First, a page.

“After losing last season, it’s just nice to be back. The coaching staff is excited to be coaching again, and the boys are happy to be competing again,” said Nallenweg. “We are just taking this season one day at a time. I think we should have a successful season. We have a lot of talent coming back in just about every event, and I look forward to seeing how everyone continues to improve.”
Athletes in the program participate in a wide range of events from long distance and sprints in track to pole vault, shot put, and discus in the field events.
When asked about his role as a coach, Nallenweg mentioned his participation in the sport as a student himself.
“Track is a great sport. I ran track in school, and my dad was also the head track coach years ago. Track has been in my DNA for a long time now,” he said. “When I started teaching, track was one of the sports I wanted to coach. When the opportunity arrived to become the head coach, I was thrilled to get the job.”
Moving forward has been key, and both coaches and athletes have persisted in order to enjoy this sport. Nallenweg continued by explaining how he and the team are grateful for finally having the chance to do what they love.
“I tell the team often that we are lucky to get a season this year, and we just need to make sure we continue to do everything right in order to ensure that we finish the season,” Nallenweg said. “The state finals are going to be moved out of Bloomington, but the IHSAA is looking for another site and we hope to get some athletes to state.”
For goals for the team as a whole, Nallenweg mentioned a few key items that he wants to motivate his team to accomplish.
“Winning Sectionals is always the goal for the team, but I just want the boys to go out and compete every time they step on the track,” he said. “All that I ask is they do their best and represent the school and community in a way that makes everyone proud. In the end, that is what is most important.”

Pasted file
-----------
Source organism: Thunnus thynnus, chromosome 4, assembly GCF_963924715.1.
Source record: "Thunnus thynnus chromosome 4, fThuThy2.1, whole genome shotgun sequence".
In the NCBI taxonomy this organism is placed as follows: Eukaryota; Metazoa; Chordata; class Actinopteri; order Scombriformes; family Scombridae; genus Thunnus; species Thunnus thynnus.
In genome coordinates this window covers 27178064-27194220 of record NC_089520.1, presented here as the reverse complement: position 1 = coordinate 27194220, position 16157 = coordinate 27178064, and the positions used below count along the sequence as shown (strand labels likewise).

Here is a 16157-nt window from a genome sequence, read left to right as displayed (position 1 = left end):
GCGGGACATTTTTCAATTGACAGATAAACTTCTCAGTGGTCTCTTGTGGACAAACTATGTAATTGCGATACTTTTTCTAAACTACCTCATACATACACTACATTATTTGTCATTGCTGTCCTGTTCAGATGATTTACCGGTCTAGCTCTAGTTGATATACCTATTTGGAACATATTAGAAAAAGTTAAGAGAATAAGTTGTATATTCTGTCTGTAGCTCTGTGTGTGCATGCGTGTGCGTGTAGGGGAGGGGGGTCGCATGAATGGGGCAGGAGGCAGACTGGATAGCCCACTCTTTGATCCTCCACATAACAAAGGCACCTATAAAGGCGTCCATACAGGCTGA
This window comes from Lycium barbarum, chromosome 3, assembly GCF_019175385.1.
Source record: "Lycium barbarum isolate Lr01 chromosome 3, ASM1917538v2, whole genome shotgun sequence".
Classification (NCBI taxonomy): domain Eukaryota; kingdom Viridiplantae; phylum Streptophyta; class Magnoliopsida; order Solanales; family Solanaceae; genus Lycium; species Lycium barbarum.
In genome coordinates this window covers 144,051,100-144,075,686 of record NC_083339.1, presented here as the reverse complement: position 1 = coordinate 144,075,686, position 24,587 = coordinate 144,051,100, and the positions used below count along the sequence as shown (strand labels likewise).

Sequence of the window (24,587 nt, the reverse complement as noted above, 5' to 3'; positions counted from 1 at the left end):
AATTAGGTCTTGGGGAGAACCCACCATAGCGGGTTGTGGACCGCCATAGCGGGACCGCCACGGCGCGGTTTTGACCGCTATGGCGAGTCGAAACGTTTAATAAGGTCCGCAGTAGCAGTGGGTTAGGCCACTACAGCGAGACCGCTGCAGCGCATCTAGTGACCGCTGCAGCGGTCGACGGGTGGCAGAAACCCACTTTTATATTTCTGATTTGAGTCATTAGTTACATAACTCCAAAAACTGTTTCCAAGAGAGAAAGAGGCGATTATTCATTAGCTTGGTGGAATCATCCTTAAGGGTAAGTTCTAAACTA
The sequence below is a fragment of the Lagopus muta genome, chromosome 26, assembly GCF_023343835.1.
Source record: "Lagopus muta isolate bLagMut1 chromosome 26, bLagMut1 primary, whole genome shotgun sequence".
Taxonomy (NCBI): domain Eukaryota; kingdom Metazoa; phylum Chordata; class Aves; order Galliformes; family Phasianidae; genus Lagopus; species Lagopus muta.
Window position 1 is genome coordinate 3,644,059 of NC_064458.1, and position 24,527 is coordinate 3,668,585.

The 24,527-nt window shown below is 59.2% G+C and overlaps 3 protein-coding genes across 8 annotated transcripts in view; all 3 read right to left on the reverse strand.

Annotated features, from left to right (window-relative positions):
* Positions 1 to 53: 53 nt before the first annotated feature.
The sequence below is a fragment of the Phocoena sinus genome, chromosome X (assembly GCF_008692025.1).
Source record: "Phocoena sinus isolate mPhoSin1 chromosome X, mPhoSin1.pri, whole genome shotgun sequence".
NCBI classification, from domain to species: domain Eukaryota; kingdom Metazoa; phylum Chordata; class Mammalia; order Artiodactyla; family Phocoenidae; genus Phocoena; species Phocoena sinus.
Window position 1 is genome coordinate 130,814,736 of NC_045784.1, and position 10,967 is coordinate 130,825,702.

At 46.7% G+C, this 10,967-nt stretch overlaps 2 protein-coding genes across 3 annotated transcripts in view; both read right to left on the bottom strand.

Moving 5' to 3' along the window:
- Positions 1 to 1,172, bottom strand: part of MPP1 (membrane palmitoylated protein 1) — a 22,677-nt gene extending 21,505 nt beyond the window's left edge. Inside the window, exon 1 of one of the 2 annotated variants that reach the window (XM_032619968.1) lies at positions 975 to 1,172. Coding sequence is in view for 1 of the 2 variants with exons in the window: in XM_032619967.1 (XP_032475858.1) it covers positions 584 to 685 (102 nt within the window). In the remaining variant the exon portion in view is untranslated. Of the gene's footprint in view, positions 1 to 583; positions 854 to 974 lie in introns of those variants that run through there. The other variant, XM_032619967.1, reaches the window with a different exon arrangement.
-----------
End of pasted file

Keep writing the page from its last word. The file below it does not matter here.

The Chesterton Track and Field team hopes to put on a great season and will make every effort to represent Chesterton well in each of their events.
CHS Russian Club is beginning this March and is sponsored by Steve Lombardo, who teaches Spanish in the World Language Department at Chesterton.
Chesterton is one of the only schools in the area to have a Russian-centered club. When asked why Russian Club, Lombardo shared how the uniqueness of Russia is what he is most interested in.
“It is not uncommon for folks to have their opinions about Russia narrowly shaped by political reporting alone. Russia is a country undergoing tremendous societal change, and the young people of Russia are leading the way,” Lombardo said. “They are more worldly, more broad-minded, and more innovative than those generations who were shaped by the Soviet Union. It’s important that our young people understand just how rich contemporary Russia is in its technological and cultural offerings. In Russian Club, our members can expect to pursue their interests in this little understood, often misinterpreted country.”
In a time with less restrictions, events would normally culminate to a trip to Chicago to enjoy Russian related-sites and have dinner at a Russian restaurant. Until then, the class will concentrate on film, social media, and it’s specialty - unique food, drinks, and sweets. With this club, students will have a special opportunity to learn about a significant culture present both in our country and the world.